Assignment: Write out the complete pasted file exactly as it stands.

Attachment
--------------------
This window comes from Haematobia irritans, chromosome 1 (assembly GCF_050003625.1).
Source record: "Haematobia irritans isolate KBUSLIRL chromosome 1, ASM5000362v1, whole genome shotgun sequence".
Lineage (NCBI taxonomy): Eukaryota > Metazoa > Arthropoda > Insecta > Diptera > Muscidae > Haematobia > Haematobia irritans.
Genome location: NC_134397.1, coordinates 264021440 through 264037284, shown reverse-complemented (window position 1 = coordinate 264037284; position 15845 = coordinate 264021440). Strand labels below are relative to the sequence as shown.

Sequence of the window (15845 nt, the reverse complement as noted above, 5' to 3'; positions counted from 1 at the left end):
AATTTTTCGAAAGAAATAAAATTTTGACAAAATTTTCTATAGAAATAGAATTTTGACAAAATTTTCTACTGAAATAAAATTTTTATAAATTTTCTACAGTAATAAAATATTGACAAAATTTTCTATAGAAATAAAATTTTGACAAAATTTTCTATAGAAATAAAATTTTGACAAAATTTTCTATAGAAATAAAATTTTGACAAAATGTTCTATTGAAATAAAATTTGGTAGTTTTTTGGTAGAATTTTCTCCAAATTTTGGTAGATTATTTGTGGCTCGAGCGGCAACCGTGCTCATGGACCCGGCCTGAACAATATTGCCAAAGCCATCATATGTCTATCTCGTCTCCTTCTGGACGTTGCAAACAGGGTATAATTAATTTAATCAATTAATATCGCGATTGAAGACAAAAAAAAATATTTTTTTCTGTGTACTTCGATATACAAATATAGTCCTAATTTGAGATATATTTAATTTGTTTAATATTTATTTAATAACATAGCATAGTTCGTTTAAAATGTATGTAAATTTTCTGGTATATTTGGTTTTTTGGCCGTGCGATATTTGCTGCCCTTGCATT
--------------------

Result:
This window comes from Haematobia irritans, chromosome 1 (assembly GCF_050003625.1).
Source record: "Haematobia irritans isolate KBUSLIRL chromosome 1, ASM5000362v1, whole genome shotgun sequence".
Lineage (NCBI taxonomy): Eukaryota > Metazoa > Arthropoda > Insecta > Diptera > Muscidae > Haematobia > Haematobia irritans.
Genome location: NC_134397.1, coordinates 264021440 through 264037284, shown reverse-complemented (window position 1 = coordinate 264037284; position 15845 = coordinate 264021440). Strand labels below are relative to the sequence as shown.

Sequence of the window (15845 nt, the reverse complement as noted above, 5' to 3'; positions counted from 1 at the left end):
AATTTTTCGAAAGAAATAAAATTTTGACAAAATTTTCTATAGAAATAGAATTTTGACAAAATTTTCTACTGAAATAAAATTTTTATAAATTTTCTACAGTAATAAAATATTGACAAAATTTTCTATAGAAATAAAATTTTGACAAAATTTTCTATAGAAATAAAATTTTGACAAAATTTTCTATAGAAATAAAATTTTGACAAAATGTTCTATTGAAATAAAATTTGGTAGTTTTTTGGTAGAATTTTCTCCAAATTTTGGTAGATTATTTGTGGCTCGAGCGGCAACCGTGCTCATGGACCCGGCCTGAACAATATTGCCAAAGCCATCATATGTCTATCTCGTCTCCTTCTGGACGTTGCAAACAGGGTATAATTAATTTAATCAATTAATATCGCGATTGAAGACAAAAAAAAATATTTTTTTCTGTGTACTTCGATATACAAATATAGTCCTAATTTGAGATATATTTAATTTGTTTAATATTTATTTAATAACATAGCATAGTTCGTTTAAAATGTATGTAAATTTTCTGGTATATTTGGTTTTTTGGCCGTGCGATATTTGCTGCCCTTGCATT